Oh -- the "Why couldn't He....?" question.  Well, there's the above parameter, but I presume there's nothing in His character that would prevent having a universe wheree there was nothing but joy -- but would it be joy, if it was normal?  Do we need contrast in order to appreciate joy?  Would we call something "success" if we never knew what failure was?


But then there's this question about His character: given that GOd the Son became flesh and suffered, is suffering something built in to His character?  Does being able to become like Him mean that suffering is necessary?


And there's the question of balance, which some mystics have addressed:  in order to get something from nothing, is it necessary to accept negatives in order to get positives, so the balance remains zero (or close to it)?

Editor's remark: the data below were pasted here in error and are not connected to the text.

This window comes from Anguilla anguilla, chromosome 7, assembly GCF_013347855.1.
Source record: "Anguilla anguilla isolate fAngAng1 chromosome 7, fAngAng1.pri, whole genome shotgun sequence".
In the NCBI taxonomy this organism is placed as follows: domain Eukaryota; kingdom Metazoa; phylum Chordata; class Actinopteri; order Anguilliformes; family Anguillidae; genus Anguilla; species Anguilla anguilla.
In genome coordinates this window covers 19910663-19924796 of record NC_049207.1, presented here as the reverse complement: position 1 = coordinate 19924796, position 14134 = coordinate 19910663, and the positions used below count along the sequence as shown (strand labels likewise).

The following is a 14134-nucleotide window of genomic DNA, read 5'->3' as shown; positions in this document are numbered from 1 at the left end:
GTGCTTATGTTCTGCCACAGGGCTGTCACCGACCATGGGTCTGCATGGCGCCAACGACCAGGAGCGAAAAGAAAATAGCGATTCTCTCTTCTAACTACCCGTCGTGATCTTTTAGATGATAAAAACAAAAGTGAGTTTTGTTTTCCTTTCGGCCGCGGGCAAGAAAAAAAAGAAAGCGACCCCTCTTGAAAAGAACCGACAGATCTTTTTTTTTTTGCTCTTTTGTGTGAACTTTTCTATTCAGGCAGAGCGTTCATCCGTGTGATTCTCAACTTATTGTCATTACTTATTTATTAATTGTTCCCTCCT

Frightened minds will avoid such questions, even saying they're blasphemous or something.  But God gave us imagination, so why should we not use it?

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3 years ago  ::  Feb 18, 2015 - 12:47PM #6
upsala81
Posts: 2,733

I also think "the omnis" as usually discussed don't match the Biblical understanding of God, but they keep on being brought up.

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3 years ago  ::  Feb 18, 2015 - 12:51PM #7
Oncomintrain
Posts: 3,516

Feb 18, 2015 -- 12:47PM, upsala81 wrote:


I also think "the omnis" as usually discussed don't match the Biblical understanding of God, but they keep on being brought up.




A fair point. But if we're talking about a God with the power to set the fundamental qualities of the universe ("the rules" so to speak), we're talking about a God that is omni- or close to it.


If we're going to talk about "God of the Bible," we'd need to settle on God of which interpretation of the Bible? Otherwise, we just get to watch the theists push the goalposts around the field, to avoid having to answer for any particular definition of the Godhead.

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3 years ago  ::  Feb 18, 2015 - 12:52PM #8
Oncomintrain